On the other hand, in the church registers at Bramcote, where it is fair to suppose the entries were made, to some extent at least, under the supervision of some member of the family, the name appears consistently as Hanley, and in their own manor-house the name is perpetuated on the oak panelling in one of the chief rooms, as Hanley; and, furthermore, in Dr. Deering's history (appendix pp. 321-330), the deed and will of Henry Hanley, thus spelt, is set out. The alms-houses founded by them, which originally stood in Barker Gate and Stoney Street, Nottingham, are known as Hanley's Alms-houses, and the street adjoining perpetuates the name as Hanley Street.
Blackner, in his history, devotes some space to the family and their charities (p. 139), and he calls them Handley. There is no doubt, as already stated, that they were all one stock however their name appears, and that the senior branch at Bramcote adhered to the name Hanley. It may be mentioned that there are numerous Handley entries in the church registers at Balderton, near Newark ; but no connection has so far been established between them and those associated with the neighbourhood of Nottingham.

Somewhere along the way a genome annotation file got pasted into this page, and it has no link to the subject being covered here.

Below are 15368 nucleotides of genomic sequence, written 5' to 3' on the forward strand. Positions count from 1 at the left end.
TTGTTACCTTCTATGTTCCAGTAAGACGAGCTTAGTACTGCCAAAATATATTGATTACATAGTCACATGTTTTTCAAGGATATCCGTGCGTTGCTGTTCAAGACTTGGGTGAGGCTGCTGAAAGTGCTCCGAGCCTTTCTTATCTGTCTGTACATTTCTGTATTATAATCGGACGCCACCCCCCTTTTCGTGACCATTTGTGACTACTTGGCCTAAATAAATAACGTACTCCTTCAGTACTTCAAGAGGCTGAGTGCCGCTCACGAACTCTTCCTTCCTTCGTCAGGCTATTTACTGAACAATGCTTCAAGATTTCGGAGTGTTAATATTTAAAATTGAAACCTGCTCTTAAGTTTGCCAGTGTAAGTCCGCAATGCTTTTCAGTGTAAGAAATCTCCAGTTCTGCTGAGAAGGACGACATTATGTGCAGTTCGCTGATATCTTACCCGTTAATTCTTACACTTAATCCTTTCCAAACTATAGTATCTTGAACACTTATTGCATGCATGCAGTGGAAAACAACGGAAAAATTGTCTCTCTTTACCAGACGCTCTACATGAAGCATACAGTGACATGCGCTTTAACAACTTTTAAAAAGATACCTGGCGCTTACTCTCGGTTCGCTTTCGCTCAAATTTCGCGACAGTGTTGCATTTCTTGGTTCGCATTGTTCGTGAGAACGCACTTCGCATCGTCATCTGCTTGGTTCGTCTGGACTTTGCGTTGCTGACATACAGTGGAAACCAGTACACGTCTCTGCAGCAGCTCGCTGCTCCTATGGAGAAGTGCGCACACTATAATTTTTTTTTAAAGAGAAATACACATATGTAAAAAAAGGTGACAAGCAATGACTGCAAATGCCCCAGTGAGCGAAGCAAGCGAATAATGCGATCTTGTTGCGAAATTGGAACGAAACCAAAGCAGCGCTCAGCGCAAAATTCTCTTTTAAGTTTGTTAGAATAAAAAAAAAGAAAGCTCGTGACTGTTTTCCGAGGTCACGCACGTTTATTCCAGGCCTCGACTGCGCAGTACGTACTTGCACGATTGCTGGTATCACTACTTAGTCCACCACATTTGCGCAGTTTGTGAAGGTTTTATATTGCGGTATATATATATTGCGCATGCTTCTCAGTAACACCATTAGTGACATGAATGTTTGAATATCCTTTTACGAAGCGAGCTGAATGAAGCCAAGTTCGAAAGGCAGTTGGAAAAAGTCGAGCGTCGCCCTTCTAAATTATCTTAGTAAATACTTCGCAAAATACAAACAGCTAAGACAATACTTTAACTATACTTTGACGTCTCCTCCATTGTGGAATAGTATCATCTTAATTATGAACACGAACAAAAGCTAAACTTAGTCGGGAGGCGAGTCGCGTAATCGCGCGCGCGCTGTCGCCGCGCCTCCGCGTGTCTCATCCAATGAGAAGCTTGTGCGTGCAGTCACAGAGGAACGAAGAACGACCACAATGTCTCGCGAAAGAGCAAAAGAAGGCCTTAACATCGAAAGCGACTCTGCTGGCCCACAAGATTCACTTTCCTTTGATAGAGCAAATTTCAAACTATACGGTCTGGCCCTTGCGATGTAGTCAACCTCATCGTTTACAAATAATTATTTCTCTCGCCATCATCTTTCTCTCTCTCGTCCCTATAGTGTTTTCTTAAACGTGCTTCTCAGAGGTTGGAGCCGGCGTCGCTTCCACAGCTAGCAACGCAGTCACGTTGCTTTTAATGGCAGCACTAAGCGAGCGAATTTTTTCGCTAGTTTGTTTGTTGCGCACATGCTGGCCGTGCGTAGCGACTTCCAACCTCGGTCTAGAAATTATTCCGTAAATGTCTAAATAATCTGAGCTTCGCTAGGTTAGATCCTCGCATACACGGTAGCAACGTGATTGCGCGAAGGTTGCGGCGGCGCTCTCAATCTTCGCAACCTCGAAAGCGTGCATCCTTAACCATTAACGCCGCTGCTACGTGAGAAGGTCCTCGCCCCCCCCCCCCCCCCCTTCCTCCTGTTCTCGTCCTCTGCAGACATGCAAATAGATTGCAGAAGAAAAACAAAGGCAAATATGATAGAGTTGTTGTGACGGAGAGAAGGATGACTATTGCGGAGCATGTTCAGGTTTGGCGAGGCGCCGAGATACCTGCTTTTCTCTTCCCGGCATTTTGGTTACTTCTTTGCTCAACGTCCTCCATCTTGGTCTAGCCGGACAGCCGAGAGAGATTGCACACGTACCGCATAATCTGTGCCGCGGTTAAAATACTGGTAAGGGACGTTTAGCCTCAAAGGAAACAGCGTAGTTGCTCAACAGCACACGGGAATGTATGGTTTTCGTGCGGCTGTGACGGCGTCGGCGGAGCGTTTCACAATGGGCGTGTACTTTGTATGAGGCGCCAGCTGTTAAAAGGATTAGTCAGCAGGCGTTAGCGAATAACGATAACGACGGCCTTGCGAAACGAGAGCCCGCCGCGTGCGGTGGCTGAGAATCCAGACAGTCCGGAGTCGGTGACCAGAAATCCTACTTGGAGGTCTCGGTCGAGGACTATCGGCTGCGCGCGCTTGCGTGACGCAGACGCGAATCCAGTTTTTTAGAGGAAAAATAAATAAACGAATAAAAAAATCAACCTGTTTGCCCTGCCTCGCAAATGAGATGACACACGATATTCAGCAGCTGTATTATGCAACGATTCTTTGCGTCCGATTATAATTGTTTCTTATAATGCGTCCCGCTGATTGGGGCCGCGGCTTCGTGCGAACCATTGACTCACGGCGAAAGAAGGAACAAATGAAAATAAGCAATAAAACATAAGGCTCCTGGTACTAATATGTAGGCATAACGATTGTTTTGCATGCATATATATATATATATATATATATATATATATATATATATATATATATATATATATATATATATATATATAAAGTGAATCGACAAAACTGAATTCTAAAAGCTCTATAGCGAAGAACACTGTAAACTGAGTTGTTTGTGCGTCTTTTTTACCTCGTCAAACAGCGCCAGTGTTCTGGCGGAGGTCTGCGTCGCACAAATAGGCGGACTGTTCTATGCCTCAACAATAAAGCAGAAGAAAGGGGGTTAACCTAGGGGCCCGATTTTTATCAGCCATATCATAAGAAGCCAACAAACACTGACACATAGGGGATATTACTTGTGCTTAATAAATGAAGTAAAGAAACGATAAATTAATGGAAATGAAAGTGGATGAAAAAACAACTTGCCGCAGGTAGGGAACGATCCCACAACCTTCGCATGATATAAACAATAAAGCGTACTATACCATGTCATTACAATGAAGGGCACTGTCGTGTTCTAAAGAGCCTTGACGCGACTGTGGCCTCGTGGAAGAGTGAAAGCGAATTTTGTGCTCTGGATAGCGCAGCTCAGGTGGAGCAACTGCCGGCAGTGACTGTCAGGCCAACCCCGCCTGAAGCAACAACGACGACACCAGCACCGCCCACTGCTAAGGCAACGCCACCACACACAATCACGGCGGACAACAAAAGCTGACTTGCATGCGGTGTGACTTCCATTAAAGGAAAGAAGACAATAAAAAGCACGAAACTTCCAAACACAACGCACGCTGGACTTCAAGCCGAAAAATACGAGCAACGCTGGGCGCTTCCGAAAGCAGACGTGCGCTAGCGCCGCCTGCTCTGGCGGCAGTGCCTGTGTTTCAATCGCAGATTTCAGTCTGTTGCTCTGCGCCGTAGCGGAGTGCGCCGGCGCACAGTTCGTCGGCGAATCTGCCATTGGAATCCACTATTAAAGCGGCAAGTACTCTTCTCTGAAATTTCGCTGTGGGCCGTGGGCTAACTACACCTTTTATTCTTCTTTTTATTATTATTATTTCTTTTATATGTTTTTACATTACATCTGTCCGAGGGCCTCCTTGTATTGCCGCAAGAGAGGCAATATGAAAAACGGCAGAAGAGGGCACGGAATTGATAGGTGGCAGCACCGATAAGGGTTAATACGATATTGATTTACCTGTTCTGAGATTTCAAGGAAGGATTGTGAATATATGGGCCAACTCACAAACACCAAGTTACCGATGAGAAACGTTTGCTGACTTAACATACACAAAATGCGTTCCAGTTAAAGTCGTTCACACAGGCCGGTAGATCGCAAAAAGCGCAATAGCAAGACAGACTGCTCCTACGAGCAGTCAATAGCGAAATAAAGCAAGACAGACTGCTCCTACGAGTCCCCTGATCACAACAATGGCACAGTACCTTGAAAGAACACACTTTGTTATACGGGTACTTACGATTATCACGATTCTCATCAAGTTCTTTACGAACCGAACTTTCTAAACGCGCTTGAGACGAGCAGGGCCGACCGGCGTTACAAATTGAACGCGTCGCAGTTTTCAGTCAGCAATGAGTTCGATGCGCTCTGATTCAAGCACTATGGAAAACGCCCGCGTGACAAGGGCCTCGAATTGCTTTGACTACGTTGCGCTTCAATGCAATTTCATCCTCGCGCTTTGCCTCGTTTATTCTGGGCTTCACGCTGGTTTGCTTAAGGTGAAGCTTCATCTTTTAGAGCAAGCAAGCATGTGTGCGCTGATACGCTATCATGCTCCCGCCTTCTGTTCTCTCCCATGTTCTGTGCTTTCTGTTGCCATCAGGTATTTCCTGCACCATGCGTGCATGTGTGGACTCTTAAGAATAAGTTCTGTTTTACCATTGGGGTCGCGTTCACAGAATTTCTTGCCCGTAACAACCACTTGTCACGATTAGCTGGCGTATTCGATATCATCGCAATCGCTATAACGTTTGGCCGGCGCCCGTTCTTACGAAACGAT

Richard or Thomas (whichever the name may have been), the purchaser of the manor of Bramcote, married a daughter of the Fitzwilliams of Yorkshire.2
His son and heir, Henry Hanley, gentleman, married Elizabeth Bray of St. Mary's parish, Nottingham, "on the feast of St. Andrew, the Apostle, 1592," as recorded in the registers of the church at Bramcote. It is a coincidence that William de Hanley and John Bray were patrons of the living of Radcliffe-on-Trent, in 1372, 225 years before the marriage in 1592.
In the History of Hallamshire Hunter speaks of a respectable family of the name of Handley of Hall Carr, near Sheffield, A branch of the Handley family, living near Sheffield, would explain the marriage of the Nottingham Handley to one of the Fitzwilliams.
Both in Dr. Thoroton's History and the Visitations her Christian name appears as Alicia ; but the registers, together with the inscription on the mural monument at Bramcote, must be regarded as conclusive evidence that her name was Elizabeth.